Being currently out of work, "holiday" gaming is a bit of a misnomer. Apart from looking for work and waiting, waiting, waiting to hear about positions I've interviewed for, I have a lot of time on my hands. However, in this formulation, time does not equal money. When I'm making money, I have no time. When I have time, I'm not making money. Why can't I have time and money?
So, during this—hopefully brief—period between jobs, I have been able to get some gaming in.
Boardgaming is a kind of first love for me. I started in the hobby with it, left it for some years, and am now re-enjoying it. My friend Rick recommended a game released this year called Nations at War: White Star Rising from Lock 'n Load games (which I've mentioned in my last posting). It's tactical combat in Western Europe in WW2. I ordered a copy straight away and I've managed to get a number of games in in the past week. I expect to play a few more times in the next week.
White Star Rising (WSR) uses the same games scale as PanzerBlitz/Panzer Leader where a single counter/unit represents a platoon. But after that WSR departs considerably. WSR uses a chit-pull command activation system that limits what you can move at a given point, randomizes who gets to move what when, and may cause one or more formations to skip a turn, which can matter much for an attacker who needs to take an objective within the game's turn limit. Formations, when activated by their chit being pulled, can fire, move, overrun, or close assault. After they complete an action, they are marked as Ops Complete. Meanwhile, enemy units can opportunity fire against an activated unit moving.
Rick and I have learned through the game that infantry, especially panzergrenadiers, armored infantry, and paratroopers, are tough. Somewhat easily killed in the open but formidable in close combat against tanks, infantry is best when holding woods or built-up areas against attacking armored forces.
The system uses hit dice and saving rolls, which is novel in a board game. The system is reminiscent of Flames of War in some ways, but more sophisticated. It would make a good translation to miniatures. (Note to self: translate to miniatures.) All you would need to do is make up charts indicating the combat values for the units in a formation and convert the hex distances to inches. There may be some other tweaking desired; for example, it may be a good idea to make standard range bands that apply to all units. You would also need to work out combat, armor, and movement values for vehicles not yet covered in the system.
I like WSR so much that I've ordered some of the the World at War (WaW) system games from Lock 'n Load. This series predates WSR by a few years and is the genesis for the system, except that WaW depicts hypothetical conflict between NATO and Warsaw Pact forces circa 1985.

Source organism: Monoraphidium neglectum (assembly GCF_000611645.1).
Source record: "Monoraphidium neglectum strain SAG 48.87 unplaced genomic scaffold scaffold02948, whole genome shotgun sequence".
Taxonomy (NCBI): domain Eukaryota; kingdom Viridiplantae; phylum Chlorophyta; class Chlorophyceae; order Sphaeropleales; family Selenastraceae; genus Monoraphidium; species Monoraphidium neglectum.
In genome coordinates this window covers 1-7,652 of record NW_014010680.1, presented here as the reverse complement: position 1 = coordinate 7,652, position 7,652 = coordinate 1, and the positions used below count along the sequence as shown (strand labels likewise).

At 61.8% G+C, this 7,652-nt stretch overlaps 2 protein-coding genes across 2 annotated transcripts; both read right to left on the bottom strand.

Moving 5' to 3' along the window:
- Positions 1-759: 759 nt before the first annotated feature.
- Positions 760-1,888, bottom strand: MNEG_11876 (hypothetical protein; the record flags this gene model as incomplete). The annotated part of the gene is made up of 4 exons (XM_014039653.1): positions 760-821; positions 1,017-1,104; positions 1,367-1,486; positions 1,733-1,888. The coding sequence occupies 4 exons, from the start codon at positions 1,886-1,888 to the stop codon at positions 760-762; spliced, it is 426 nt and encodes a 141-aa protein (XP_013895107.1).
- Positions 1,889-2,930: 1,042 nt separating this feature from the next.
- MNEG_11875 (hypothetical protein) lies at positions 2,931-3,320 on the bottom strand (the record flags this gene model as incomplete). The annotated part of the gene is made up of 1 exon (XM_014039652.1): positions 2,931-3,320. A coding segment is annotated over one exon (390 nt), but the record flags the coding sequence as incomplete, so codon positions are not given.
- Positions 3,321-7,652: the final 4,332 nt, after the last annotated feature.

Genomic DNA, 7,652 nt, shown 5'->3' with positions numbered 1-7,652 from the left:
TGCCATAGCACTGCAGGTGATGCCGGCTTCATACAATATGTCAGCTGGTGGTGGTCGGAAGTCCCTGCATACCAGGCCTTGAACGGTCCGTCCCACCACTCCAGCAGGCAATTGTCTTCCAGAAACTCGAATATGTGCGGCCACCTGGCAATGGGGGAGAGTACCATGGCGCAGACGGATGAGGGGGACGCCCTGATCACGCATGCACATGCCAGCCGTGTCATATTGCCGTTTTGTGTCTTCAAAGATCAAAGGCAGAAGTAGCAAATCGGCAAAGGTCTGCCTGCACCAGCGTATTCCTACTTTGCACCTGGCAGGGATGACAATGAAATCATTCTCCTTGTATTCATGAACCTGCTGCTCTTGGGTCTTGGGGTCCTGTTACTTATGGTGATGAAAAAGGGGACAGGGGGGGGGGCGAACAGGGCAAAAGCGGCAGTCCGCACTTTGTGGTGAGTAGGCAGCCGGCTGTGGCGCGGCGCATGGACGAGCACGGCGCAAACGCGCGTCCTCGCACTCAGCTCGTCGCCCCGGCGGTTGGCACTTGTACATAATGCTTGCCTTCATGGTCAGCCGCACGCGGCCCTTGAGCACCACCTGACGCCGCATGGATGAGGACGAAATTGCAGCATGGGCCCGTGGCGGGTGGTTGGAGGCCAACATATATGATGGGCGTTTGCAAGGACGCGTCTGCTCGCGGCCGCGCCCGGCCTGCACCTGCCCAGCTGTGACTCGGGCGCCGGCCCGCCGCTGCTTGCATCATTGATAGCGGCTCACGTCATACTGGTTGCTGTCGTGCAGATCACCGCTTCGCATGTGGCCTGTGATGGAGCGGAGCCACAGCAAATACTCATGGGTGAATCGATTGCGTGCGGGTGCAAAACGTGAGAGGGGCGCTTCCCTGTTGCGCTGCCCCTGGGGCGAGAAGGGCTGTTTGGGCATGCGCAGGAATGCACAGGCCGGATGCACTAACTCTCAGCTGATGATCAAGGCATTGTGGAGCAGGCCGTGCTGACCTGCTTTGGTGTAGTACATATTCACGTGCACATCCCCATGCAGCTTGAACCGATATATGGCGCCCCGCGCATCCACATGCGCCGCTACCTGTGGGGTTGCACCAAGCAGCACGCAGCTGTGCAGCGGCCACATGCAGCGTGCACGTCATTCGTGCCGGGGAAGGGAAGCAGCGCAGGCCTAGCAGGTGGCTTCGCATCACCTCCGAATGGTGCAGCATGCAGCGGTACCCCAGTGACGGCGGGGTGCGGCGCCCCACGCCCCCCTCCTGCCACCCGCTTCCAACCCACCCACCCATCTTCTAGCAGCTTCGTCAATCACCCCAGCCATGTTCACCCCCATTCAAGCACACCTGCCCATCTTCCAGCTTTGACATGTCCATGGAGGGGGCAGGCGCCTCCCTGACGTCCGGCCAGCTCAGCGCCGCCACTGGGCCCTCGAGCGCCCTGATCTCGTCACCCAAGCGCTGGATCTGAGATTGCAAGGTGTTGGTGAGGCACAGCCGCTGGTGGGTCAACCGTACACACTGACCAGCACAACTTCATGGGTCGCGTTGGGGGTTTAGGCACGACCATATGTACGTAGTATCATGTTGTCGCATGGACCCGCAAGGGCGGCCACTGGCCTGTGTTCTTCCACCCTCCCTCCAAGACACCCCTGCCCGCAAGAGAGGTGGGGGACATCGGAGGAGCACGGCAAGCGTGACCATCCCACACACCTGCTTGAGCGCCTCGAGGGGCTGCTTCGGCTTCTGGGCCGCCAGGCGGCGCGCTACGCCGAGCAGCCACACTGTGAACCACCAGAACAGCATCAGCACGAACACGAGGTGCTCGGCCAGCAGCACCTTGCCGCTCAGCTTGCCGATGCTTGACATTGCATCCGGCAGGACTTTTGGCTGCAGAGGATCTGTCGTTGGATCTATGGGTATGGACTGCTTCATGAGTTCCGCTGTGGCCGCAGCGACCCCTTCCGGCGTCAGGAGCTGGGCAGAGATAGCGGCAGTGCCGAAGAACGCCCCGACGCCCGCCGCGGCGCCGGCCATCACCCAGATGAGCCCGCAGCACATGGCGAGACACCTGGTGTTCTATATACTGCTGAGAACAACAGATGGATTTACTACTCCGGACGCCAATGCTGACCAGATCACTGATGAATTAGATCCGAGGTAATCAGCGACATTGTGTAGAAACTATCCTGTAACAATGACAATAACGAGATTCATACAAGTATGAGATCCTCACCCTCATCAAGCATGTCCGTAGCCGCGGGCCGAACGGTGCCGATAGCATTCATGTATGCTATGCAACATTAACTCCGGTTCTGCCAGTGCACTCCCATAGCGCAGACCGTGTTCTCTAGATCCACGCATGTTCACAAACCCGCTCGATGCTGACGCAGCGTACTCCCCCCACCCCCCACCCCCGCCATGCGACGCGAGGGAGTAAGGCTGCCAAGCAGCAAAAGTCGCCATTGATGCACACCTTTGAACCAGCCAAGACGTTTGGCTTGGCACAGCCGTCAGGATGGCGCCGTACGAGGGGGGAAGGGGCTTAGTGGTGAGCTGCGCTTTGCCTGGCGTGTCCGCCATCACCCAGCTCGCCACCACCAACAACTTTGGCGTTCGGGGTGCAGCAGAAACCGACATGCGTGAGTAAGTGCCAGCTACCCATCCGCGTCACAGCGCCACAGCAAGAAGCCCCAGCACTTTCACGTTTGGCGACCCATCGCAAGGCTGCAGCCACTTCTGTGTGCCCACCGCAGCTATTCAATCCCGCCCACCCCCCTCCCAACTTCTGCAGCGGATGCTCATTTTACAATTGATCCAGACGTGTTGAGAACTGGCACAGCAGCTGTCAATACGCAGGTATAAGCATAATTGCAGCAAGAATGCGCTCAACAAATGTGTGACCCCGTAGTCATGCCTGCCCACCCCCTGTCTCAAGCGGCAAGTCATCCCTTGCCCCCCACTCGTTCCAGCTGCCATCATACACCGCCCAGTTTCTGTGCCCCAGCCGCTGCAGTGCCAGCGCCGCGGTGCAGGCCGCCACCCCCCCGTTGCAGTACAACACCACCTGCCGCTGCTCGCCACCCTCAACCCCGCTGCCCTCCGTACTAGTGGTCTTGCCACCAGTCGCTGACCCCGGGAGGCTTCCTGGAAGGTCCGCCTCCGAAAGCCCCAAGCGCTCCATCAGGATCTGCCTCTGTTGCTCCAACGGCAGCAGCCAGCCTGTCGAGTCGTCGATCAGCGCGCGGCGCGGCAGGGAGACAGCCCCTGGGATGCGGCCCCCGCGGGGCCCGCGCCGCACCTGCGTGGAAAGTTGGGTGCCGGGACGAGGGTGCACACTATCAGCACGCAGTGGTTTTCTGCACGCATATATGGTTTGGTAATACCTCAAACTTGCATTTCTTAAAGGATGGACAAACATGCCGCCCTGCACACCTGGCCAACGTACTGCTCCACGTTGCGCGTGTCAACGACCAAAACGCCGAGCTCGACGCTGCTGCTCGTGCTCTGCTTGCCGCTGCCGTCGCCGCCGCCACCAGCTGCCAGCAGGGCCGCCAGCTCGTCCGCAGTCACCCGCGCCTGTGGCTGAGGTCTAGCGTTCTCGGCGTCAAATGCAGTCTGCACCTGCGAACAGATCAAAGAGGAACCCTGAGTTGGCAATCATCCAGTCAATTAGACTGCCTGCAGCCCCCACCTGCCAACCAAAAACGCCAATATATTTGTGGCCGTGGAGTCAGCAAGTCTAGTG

WaW should arrive tomorrow via UPS, so I hope to get a game or two in this coming week. I also have the Vassal module for it, so I can practice online and work out the rules kinks.
I got my long-awaited pre-ordered-back-before-the-earth-cooled copy of Columbia's Shiloh: April 1862 just before Christmas. I've played one partial game with Rick, just enough to get a feel for it. Its rating on BoardGameGeek is a wopping 8.17 out of 10, so it's been well received in its first month.
As is inevitable in playing a new game, we fumbled through the turns we played. I was Grant, Rick was Johnston/Beauregard. He came on pretty strong in the first turns, but I got lucky on a counterattack and set him back a bit. It bears replaying to see whether or not I was truly lucky or if we got something wrong.
I've only been able to get one miniatures game in. This was a Kampfgruppe Commander game run bu Mark Serafin. The scenario was set Russia 1941 with a pretty poor Soviet force defending a bridge and ford on a river line against a pretty good German force. Pz 38(t)s went up against T-28s, T-26s, and early model T-34s. Unfortunately, all the Soviet tanks were, well, crap. Poor training, low morale, and feeble response ratings pretty much made them fodder for the panzertruppen. Of course, my singular excellence in rolling 10s (the worst result) for my defensive rolls helped considerably.
The game played well, even if a German win was almost inevitable. It provided a good example of the early Barbarossa actions: good German armored forces concentrated against unready infantry forces supported only by a few tanks here and there. Alas, I didn't get photos.
Don't be shocked, but I managed to some painting done as well. I have a box of 15mm buildings cleaned and primed for painting that have sat unmolested in my garage for a few years now. I finally got to a couple. When painted one by one, they go pretty quickly. They're all western European types. Because my WW2 figures are exclusively Russian and German, they'll be good for scenarios where the Russians are running roughshod over the Reich in '45.
I got to some of my half-finished WW2 vehicles, too. Closer to be done are some Russian T-28s, T-70s, and T-34/85s. I also got well along with some StuG IIIs and a Hornisse.
I've also pulled out some 28mm Copplestone Castings Future Wars figures that I've had sitting about for some time. I have long had a desire to use them for playing Stargrunt II. I have enough for a single side with a small section of power-armored troops. (I've been a fan of power armor since I read Heinlein's Starship Troopers.) The Stargrunt II rules are a solid system, but seem a bit cumbersome for larger games. However, if I keep the scale small—just infantry and support weapons—it should make for some nice games.
Monday is DANG. We're playing Lepanto, so I hope to get some photos and do a write-up.